Jordan is pushing strongly for the development of its power generation industry based on solar power projects.
It was not long ago that Jordan joined the ranks of solar power producing nations. In 2016, operations started at the 52.5-MW Shams Ma’an solar power plant. With over 605,000 solar panels covering 2sqkm and built at a cost of USD170 million, the plant produces 1% of the country’s power. Following that initial push, Jordan has witnessed a veritable wave of new solar projects. According to the Minister of Energy and Mineral Resources, Hala Zawati, up to USD1.5 billion has been invested in the country’s solar energy sector so far, and she expects that figure to stand at USD4 billion by 2020. Jordanian leaders have stated they intend to produce 20% of the country’s power needs from solar energy by as early as 2020. In 2018, Jordan was already producing 10% of its power from solar energy.
Many solar projects have been commissioned in Jordan over the last three years, but perhaps the most recognizable one is the 103-MW solar photovoltaic Quweira plant, which started operating in April 2018. Funded by the Abu Dhabi Fund for Development, Jordanian leaders decided to honor the late founding father of the UAE Sheikh Zayed bin Sultan Al Nahyan by renaming the plant Sheikh Zayed Solar Power Complex in January 2019. At a cost of USD150 million, the plant represents an important advancement in Jordan’s renewable energy ambitions, while playing another relevant strategy for the country’s future, regional integration and cooperation.
In January 2019, Minister Zawati explored this strategy on Jordan Television’s “60 Minutes” program. She noted that the government’s strategy is based on seeking further grid integration with its neighbors, particularly Saudi Arabia, to start exporting solar power during the day and import the necessary gas-based power from Saudi Arabia at night. While regional power pools are not exactly a novelty, they could work well to the benefit of Jordan, which is oil and gas poor and a prime location for solar power production, with over 300 days of sun per year. The main challenge will be Saudi Arabia’s different grid system, which works at 60Hz, while Jordan has a 50-Hz system. Once that issue is overcome, Jordan stands a good chance of being competitive in the regional power market, as the country can produce power from solar at USD0.24/kW, while gas-based power plants produce at a cost of USD0.7/kW, nearly three times as much.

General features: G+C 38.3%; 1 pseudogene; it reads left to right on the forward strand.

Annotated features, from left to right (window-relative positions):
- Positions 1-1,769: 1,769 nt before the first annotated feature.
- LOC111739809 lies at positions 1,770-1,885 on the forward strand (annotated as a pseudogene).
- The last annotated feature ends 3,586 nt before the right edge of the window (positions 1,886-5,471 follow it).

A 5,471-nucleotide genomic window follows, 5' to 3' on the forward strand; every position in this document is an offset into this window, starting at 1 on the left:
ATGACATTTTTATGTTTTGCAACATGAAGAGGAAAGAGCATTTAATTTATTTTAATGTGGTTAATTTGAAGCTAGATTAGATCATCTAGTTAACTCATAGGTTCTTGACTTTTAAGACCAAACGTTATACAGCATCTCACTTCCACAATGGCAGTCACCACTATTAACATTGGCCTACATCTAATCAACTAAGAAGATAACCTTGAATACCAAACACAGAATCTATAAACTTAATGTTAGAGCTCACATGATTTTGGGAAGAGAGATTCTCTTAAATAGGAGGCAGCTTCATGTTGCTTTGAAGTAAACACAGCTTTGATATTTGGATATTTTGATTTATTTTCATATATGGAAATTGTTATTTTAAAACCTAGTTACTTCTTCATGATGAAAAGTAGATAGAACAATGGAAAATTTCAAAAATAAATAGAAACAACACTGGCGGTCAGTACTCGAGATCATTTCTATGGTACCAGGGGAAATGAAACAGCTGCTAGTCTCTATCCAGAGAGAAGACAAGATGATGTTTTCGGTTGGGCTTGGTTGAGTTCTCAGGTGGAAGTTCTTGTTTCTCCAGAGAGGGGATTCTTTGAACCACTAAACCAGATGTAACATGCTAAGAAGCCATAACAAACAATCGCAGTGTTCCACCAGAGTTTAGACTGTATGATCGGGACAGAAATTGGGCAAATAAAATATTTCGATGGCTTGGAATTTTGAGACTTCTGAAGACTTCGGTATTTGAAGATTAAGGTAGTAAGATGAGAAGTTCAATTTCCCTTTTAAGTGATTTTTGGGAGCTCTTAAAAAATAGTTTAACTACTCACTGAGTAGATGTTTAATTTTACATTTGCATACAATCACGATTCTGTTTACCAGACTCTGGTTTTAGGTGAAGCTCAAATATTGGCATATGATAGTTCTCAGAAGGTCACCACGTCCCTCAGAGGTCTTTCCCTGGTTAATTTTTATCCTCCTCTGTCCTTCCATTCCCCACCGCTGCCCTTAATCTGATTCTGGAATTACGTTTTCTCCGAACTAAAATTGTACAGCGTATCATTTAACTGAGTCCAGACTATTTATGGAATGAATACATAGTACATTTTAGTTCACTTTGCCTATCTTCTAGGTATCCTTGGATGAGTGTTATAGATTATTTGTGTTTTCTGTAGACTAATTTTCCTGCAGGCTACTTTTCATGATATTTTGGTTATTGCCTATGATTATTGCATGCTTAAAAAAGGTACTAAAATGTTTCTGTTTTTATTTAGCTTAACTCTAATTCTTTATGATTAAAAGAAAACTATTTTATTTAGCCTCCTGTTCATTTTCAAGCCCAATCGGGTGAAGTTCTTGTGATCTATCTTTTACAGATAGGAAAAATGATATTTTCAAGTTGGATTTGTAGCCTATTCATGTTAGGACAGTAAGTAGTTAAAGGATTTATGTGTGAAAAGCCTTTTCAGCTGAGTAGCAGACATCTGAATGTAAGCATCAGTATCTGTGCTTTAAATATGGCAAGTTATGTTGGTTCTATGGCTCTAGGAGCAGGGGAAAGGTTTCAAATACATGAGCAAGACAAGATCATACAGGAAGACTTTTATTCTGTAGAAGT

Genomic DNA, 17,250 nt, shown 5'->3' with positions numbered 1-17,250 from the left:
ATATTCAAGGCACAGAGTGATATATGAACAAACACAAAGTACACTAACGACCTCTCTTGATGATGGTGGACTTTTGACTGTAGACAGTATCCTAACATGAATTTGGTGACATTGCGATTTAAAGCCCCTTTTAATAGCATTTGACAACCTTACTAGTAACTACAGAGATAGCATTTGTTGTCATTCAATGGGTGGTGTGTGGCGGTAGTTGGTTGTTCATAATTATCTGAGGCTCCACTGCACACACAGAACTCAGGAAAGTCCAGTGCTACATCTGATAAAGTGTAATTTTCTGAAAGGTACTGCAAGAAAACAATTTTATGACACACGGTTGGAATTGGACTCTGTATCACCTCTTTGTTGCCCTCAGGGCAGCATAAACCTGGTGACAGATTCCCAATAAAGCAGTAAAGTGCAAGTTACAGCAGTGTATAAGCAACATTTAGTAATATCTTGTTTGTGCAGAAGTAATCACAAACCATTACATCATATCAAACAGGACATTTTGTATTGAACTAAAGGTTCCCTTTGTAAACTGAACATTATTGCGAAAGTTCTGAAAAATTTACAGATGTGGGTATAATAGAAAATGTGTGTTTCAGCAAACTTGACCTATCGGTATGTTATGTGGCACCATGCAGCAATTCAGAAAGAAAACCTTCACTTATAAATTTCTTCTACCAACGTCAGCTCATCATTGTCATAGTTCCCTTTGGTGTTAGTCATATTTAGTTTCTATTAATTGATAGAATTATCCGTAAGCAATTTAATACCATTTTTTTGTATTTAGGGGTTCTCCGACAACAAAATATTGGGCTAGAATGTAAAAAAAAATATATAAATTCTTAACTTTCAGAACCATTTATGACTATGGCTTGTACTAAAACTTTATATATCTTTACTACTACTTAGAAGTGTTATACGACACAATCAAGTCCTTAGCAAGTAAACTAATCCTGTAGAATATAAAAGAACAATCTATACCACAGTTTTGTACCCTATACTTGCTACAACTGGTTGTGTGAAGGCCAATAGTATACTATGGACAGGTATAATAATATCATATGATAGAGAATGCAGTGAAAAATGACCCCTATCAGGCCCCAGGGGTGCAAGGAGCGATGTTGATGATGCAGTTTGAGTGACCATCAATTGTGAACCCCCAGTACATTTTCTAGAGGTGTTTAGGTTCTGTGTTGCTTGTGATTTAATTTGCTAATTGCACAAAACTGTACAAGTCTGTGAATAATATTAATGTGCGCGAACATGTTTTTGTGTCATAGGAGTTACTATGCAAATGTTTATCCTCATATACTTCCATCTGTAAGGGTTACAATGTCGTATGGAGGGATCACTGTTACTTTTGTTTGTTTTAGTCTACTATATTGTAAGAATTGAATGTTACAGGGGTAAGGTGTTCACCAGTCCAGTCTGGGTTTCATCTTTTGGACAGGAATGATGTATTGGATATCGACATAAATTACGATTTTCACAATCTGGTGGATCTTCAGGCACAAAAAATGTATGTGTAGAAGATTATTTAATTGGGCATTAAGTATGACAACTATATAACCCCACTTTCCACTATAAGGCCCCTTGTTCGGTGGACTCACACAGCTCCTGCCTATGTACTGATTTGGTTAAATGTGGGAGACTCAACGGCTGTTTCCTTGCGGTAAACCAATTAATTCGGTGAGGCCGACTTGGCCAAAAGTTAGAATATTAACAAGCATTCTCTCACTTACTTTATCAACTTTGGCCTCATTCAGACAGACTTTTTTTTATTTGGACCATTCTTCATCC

Meanwhile, the market has witnessed developments beyond the utility grade household powering solar plant. UAE-based Adenium Energy Capital announced a final investment decision for the construction of a 15.6-MW solar PV power plant exclusively dedicated to powering Lafarge Cement’s cement factory in Rashadeya for a minimum of 15 years. Any excess production will be sold to the national grid. This is the first such setup using solar power solutions in the region and reinforces a widespread interest from both public and private players in investing in these systems both for its financial and environmental benefits. The plant is expected to be operational by 2Q2019.
Another interesting development was the construction of the world’s biggest solar plant inside a refugee camp. In September 2017, the 12.9-MW plant at the Za’atari refugee Camp came online, providing 80,000 Syrian refugees with clean and free electricity. The plant saves the environment 13,000 metric tons per annum, equivalent to 30,000 barrels of oil, and saves the UN about USD5.5 million per year in energy costs.
Since December 2018, Jordan has also become the first Middle Eastern member of the Energy Charter Treaty, a legally binding, multilateral framework for energy cooperation that could open doors to further energy export opportunities.